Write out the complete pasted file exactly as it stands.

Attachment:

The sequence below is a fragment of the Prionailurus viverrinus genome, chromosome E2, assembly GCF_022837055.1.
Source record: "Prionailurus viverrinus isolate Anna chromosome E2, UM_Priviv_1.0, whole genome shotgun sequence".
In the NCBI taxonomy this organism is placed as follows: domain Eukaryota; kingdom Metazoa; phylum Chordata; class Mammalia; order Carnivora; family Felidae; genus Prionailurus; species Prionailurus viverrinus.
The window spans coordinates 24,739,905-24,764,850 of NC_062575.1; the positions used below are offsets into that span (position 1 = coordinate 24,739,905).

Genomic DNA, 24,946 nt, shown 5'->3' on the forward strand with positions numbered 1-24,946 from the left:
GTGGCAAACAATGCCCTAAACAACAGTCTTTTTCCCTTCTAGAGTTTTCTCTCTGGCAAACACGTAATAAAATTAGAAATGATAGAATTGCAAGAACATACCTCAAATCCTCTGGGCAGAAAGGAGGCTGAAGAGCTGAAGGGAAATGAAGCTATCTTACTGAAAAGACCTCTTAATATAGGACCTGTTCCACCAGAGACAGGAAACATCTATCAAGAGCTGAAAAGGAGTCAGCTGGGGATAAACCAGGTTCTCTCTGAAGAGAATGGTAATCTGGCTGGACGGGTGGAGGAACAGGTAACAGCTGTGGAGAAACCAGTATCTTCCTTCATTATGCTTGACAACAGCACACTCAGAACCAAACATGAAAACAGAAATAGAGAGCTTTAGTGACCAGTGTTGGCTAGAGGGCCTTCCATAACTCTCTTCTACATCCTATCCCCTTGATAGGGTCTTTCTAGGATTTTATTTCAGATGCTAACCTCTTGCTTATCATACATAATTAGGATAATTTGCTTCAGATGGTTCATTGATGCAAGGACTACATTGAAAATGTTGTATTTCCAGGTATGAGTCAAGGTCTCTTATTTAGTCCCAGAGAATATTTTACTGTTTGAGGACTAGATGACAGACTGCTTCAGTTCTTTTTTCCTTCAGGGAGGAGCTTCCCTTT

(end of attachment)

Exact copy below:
The sequence below is a fragment of the Prionailurus viverrinus genome, chromosome E2, assembly GCF_022837055.1.
Source record: "Prionailurus viverrinus isolate Anna chromosome E2, UM_Priviv_1.0, whole genome shotgun sequence".
In the NCBI taxonomy this organism is placed as follows: domain Eukaryota; kingdom Metazoa; phylum Chordata; class Mammalia; order Carnivora; family Felidae; genus Prionailurus; species Prionailurus viverrinus.
The window spans coordinates 24,739,905-24,764,850 of NC_062575.1; the positions used below are offsets into that span (position 1 = coordinate 24,739,905).

Genomic DNA, 24,946 nt, shown 5'->3' on the forward strand with positions numbered 1-24,946 from the left:
GTGGCAAACAATGCCCTAAACAACAGTCTTTTTCCCTTCTAGAGTTTTCTCTCTGGCAAACACGTAATAAAATTAGAAATGATAGAATTGCAAGAACATACCTCAAATCCTCTGGGCAGAAAGGAGGCTGAAGAGCTGAAGGGAAATGAAGCTATCTTACTGAAAAGACCTCTTAATATAGGACCTGTTCCACCAGAGACAGGAAACATCTATCAAGAGCTGAAAAGGAGTCAGCTGGGGATAAACCAGGTTCTCTCTGAAGAGAATGGTAATCTGGCTGGACGGGTGGAGGAACAGGTAACAGCTGTGGAGAAACCAGTATCTTCCTTCATTATGCTTGACAACAGCACACTCAGAACCAAACATGAAAACAGAAATAGAGAGCTTTAGTGACCAGTGTTGGCTAGAGGGCCTTCCATAACTCTCTTCTACATCCTATCCCCTTGATAGGGTCTTTCTAGGATTTTATTTCAGATGCTAACCTCTTGCTTATCATACATAATTAGGATAATTTGCTTCAGATGGTTCATTGATGCAAGGACTACATTGAAAATGTTGTATTTCCAGGTATGAGTCAAGGTCTCTTATTTAGTCCCAGAGAATATTTTACTGTTTGAGGACTAGATGACAGACTGCTTCAGTTCTTTTTTCCTTCAGGGAGGAGCTTCCCTTT